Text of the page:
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I'm suppose to write a command that would list all files that end in .tx with an optional t at the end.

So far all I got is listing the files that end in .tx which is:

ls *.tx

Now my problem is how do I add the optional t at the end.

  • sorry I meant ls *.tx that would work – shawn edward Feb 9 '16 at 22:18
  • how would I use it in this case? – shawn edward Feb 9 '16 at 22:22
  • What do you expect in here? To list files ending in .tx and .txt or really want to know if an "optional" character can be attached? – tachomi Feb 9 '16 at 22:27
  • @tachomi like I already under how to show files ending in .tx but what command will list files that end in .tx with an optional t at the end – shawn edward Feb 9 '16 at 22:31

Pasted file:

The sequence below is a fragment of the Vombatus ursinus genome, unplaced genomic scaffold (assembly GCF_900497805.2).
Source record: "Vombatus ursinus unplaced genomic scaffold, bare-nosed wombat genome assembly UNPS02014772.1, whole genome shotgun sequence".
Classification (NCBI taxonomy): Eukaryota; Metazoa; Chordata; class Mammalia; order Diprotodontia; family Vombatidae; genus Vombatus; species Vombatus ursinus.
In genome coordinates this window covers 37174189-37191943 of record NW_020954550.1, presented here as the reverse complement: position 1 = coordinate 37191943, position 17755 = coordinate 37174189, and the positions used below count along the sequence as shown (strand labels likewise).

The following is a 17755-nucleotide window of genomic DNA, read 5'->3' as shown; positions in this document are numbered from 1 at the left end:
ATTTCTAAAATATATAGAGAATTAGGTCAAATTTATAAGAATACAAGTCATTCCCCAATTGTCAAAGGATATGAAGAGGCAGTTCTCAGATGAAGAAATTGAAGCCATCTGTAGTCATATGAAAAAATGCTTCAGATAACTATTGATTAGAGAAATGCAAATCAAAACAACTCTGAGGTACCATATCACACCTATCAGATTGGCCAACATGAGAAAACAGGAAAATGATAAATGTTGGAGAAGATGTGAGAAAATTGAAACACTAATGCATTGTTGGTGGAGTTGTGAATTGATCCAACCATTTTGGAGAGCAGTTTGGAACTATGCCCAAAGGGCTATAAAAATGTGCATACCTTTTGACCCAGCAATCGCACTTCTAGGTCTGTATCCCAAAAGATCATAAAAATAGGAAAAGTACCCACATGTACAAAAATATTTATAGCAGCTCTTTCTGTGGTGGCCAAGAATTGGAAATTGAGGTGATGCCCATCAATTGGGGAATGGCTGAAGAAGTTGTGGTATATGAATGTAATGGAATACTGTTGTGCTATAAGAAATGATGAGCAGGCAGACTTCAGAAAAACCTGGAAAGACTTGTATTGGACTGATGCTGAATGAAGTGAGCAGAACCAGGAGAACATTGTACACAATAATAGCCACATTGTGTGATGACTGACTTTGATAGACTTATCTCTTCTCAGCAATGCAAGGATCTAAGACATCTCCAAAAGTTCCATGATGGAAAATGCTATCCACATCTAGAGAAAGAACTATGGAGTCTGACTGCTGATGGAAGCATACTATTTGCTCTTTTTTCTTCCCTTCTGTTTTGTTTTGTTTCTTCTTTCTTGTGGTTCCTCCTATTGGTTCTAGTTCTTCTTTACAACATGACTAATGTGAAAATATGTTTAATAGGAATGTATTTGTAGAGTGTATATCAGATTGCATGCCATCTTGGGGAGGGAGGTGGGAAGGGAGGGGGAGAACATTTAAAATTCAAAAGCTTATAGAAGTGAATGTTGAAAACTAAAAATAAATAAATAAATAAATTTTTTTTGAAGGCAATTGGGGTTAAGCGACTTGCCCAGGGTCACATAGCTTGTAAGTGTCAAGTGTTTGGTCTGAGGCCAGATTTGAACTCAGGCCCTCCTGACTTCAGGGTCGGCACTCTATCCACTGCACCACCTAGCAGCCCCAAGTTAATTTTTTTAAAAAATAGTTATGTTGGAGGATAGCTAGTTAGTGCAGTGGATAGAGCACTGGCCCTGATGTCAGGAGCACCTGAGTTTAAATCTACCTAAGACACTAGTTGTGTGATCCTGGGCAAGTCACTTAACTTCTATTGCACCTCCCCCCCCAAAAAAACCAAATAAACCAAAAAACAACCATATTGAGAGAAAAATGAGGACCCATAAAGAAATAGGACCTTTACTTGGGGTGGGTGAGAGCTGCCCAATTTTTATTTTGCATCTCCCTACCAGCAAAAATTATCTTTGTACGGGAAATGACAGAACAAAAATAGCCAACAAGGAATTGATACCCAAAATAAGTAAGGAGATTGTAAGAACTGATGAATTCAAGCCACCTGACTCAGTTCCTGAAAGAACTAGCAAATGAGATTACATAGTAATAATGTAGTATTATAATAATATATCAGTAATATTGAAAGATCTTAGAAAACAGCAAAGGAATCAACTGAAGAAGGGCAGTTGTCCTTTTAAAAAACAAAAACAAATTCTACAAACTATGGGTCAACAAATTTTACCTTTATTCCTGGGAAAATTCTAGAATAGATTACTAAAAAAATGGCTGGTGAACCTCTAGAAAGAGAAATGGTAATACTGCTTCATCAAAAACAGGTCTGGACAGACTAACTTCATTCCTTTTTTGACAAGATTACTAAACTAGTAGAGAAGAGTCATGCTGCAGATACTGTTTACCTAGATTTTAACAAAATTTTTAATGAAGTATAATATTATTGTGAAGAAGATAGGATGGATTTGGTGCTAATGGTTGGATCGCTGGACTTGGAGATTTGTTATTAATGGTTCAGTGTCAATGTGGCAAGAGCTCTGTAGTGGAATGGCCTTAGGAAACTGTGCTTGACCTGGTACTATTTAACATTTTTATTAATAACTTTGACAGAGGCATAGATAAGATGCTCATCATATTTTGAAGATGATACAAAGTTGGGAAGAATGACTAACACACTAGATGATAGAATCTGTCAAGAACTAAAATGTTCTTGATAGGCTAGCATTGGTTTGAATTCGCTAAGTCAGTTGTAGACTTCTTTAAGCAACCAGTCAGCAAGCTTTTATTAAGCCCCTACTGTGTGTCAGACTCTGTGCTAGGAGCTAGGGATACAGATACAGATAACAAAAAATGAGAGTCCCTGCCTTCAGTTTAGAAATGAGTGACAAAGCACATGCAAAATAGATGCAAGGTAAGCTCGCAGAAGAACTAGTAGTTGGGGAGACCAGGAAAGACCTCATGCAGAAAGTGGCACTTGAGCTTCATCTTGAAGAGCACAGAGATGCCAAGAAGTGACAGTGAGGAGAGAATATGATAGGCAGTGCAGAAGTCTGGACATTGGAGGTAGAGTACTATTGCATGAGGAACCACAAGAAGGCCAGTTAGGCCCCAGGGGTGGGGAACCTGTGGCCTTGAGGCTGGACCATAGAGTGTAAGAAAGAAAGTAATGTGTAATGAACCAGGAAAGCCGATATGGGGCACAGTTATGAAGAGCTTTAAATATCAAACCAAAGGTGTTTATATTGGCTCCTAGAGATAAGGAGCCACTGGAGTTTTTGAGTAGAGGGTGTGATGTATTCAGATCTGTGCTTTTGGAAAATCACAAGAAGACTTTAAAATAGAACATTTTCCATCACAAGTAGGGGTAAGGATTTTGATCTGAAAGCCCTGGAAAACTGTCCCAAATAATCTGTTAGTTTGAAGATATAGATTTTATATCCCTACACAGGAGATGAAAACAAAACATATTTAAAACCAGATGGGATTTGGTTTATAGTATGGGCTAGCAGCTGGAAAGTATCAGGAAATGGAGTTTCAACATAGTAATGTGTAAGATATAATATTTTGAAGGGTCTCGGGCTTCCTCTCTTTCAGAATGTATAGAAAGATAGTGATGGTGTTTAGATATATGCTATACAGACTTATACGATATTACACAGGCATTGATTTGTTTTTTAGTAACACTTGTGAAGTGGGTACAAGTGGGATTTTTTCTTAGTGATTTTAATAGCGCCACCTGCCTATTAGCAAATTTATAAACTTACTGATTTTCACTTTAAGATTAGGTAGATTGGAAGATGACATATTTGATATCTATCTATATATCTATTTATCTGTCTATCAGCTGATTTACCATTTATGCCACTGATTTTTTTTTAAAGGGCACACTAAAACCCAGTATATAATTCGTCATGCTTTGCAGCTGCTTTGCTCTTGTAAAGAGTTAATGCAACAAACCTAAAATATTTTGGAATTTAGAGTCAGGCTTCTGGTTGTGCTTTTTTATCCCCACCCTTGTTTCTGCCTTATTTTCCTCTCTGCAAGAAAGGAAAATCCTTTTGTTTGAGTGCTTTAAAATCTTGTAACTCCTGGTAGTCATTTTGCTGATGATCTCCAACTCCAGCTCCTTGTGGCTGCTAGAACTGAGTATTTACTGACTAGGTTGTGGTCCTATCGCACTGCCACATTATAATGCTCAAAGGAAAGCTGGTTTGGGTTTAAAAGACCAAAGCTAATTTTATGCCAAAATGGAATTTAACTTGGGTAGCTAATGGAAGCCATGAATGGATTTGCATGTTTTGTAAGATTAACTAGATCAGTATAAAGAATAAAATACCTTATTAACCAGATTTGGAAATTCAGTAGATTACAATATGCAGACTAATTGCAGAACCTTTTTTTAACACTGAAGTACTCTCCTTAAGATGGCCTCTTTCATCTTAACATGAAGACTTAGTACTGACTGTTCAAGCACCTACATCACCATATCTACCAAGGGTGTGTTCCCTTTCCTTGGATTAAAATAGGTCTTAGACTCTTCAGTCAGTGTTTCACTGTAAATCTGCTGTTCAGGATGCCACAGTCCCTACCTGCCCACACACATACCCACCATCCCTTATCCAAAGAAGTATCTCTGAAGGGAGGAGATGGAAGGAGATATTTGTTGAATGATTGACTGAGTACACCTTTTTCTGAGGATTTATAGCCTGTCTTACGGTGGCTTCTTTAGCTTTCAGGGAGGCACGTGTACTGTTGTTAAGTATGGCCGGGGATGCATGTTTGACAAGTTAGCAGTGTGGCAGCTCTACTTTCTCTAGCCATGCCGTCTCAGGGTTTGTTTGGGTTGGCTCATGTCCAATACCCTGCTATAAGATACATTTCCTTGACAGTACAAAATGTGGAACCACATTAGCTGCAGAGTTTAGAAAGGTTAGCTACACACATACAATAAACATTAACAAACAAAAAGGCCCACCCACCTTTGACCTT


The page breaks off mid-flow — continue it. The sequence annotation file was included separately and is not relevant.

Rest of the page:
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In bash with shopt -s extglob you can do this:

ls *.tx?(t)

In bash with shopt -s nullglob you can do this:

ls *.txt *.tx

But this will show the directory content if no such file exists.

If ls is not required:

find . -type f -name '*.txt -name '*.tx'

This would show files in subdirectories, too. With GNU find this can be avoided with find . -maxdepth 1.

  • is there a way to do it without the shopt -s extglob – shawn edward Feb 9 '16 at 22:36

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